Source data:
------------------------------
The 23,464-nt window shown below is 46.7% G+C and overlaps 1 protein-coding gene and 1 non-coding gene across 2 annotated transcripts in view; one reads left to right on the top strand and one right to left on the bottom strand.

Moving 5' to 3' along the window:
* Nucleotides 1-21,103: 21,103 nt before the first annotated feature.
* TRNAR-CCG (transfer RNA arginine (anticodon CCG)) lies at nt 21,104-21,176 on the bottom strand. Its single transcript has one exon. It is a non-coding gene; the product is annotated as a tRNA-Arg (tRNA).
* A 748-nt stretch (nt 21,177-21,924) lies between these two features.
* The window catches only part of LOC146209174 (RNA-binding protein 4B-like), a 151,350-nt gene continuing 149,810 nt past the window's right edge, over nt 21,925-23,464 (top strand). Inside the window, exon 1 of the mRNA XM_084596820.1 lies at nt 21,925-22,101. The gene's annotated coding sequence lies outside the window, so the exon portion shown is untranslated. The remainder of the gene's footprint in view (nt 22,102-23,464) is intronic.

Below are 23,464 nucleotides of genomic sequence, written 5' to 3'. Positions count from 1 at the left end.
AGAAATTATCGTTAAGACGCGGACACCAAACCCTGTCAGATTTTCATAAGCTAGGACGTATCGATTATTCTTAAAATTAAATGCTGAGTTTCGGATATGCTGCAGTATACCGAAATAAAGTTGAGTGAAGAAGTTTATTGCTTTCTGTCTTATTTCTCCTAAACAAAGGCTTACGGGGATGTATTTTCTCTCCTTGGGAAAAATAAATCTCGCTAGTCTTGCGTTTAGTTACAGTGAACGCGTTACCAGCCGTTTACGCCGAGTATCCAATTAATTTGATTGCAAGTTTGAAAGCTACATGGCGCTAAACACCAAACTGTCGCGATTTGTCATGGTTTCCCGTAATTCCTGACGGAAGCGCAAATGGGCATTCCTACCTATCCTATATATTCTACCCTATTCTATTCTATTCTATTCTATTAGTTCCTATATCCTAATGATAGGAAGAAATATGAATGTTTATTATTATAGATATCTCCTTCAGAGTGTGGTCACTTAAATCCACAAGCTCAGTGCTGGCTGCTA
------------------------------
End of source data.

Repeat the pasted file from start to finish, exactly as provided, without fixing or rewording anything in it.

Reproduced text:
The 23,464-nt window shown below is 46.7% G+C and overlaps 1 protein-coding gene and 1 non-coding gene across 2 annotated transcripts in view; one reads left to right on the top strand and one right to left on the bottom strand.

Moving 5' to 3' along the window:
* Nucleotides 1-21,103: 21,103 nt before the first annotated feature.
* TRNAR-CCG (transfer RNA arginine (anticodon CCG)) lies at nt 21,104-21,176 on the bottom strand. Its single transcript has one exon. It is a non-coding gene; the product is annotated as a tRNA-Arg (tRNA).
* A 748-nt stretch (nt 21,177-21,924) lies between these two features.
* The window catches only part of LOC146209174 (RNA-binding protein 4B-like), a 151,350-nt gene continuing 149,810 nt past the window's right edge, over nt 21,925-23,464 (top strand). Inside the window, exon 1 of the mRNA XM_084596820.1 lies at nt 21,925-22,101. The gene's annotated coding sequence lies outside the window, so the exon portion shown is untranslated. The remainder of the gene's footprint in view (nt 22,102-23,464) is intronic.

Below are 23,464 nucleotides of genomic sequence, written 5' to 3'. Positions count from 1 at the left end.
AGAAATTATCGTTAAGACGCGGACACCAAACCCTGTCAGATTTTCATAAGCTAGGACGTATCGATTATTCTTAAAATTAAATGCTGAGTTTCGGATATGCTGCAGTATACCGAAATAAAGTTGAGTGAAGAAGTTTATTGCTTTCTGTCTTATTTCTCCTAAACAAAGGCTTACGGGGATGTATTTTCTCTCCTTGGGAAAAATAAATCTCGCTAGTCTTGCGTTTAGTTACAGTGAACGCGTTACCAGCCGTTTACGCCGAGTATCCAATTAATTTGATTGCAAGTTTGAAAGCTACATGGCGCTAAACACCAAACTGTCGCGATTTGTCATGGTTTCCCGTAATTCCTGACGGAAGCGCAAATGGGCATTCCTACCTATCCTATATATTCTACCCTATTCTATTCTATTCTATTCTATTAGTTCCTATATCCTAATGATAGGAAGAAATATGAATGTTTATTATTATAGATATCTCCTTCAGAGTGTGGTCACTTAAATCCACAAGCTCAGTGCTGGCTGCTA